Thought experiments use our imagination to investigate the nature of things. They are carefully arranged so that our minds only extract a very particular insight or intuition. Often they sound strange and alien to us, some of them are obnoxious. Philosophers love them. Today, this one crossed my mind:
Gretchen is not the most popular girl in school. In fact, the popular girls, the posh girls, hate her. Gretchen does not drive a fancy convertible like them, she prefers Thomas Pynchon to the Kardashians, and she is a vegan. Occasionally, she tweets about and lectures the posh girls about their fur coats, their plastic water bottles, their consumerism, their weekend trips to Cancun, and all their meaningless and superficial relationships. The posh girls are mean to a lot of other girls. Slowly, these other girls start to think that veganism, ecocentrism, and postmodernism are actually plausible. Gretchen feels rising support. So, she decides to run for the student council and wins. The posh girls are angry about this and start a campaign of false allegations, dirt-throwing, ridiculing and worse. They attack Gretchen’s boyfriend, family, grandparents, and intimidate all people supporting her. After several weeks of constant exposure to this harsh campaign, Gretchen is found dead in her room. Next to her a note that the pressure was just too much.
I assume most people condemn the campaign by the posh girls. Some might even say they are somehow responsible for Gretchen’s suicide. That they are blameworthy. In fact, I think that this might actually the most plausible view. However, what would that say about our treatment of the incoming US President Donald Trump? After the US elections, people that I formerly held in high regard revealed that they are no (or at least very little) different from the posh girls. Ever since November the 8th, I have encountered an unparalleled number of gross and dehumanizing cartoons, ridiculous accusations, crazy conspiracy theories, and very much hate. One might imagine that the persona Trump is just a tiny bit different from his public character, a little more human maybe. How much can such a person take? (How much could you take?) Is suicide unthinkable? Does any decent society want to take that risk? Is it worth it? For politics?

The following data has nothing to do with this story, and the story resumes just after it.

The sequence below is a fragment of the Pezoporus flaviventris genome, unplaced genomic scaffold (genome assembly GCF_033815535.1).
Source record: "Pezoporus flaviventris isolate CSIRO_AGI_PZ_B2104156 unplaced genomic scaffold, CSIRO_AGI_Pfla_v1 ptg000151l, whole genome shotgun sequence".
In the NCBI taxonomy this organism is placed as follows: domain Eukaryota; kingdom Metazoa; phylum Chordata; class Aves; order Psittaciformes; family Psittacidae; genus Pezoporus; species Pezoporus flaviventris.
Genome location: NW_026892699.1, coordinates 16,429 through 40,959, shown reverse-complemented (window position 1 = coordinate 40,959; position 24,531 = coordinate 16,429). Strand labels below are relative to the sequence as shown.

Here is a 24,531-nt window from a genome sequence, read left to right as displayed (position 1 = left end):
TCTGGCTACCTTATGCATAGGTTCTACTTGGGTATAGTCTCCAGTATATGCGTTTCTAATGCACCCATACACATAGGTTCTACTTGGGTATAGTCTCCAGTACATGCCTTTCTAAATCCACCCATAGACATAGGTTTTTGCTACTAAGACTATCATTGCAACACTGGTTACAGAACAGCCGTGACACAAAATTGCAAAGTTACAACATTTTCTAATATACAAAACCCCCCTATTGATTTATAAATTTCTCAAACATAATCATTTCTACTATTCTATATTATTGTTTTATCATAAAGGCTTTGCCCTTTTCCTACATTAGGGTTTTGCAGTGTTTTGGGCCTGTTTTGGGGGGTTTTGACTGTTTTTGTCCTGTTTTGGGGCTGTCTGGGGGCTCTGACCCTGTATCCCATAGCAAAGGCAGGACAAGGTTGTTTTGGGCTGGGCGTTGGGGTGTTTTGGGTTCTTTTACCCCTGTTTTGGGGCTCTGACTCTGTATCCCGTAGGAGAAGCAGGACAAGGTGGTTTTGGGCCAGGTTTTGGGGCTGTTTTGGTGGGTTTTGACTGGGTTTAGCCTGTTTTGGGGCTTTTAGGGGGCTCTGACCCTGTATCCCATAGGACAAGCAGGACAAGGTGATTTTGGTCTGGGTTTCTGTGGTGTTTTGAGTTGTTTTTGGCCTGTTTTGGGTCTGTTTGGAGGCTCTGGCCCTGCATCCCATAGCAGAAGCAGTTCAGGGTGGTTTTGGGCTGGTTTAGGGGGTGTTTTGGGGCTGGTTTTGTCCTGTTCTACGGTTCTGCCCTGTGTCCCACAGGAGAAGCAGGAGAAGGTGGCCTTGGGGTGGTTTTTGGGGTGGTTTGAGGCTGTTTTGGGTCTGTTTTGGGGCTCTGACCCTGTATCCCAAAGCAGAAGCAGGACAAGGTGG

Suppose Donald Trump takes a shiny golden colt out of his desktop drawer tonight and decides to end his life. Next to him a note that the pressure was just too much. How would that reflect on the moral character of many of us? Some might say that this is what Trump was doing himself, he was basically asking for it. And that Trump is not like Gretchen. I hope that these people see that this is not a very good argument—if it is an argument at all.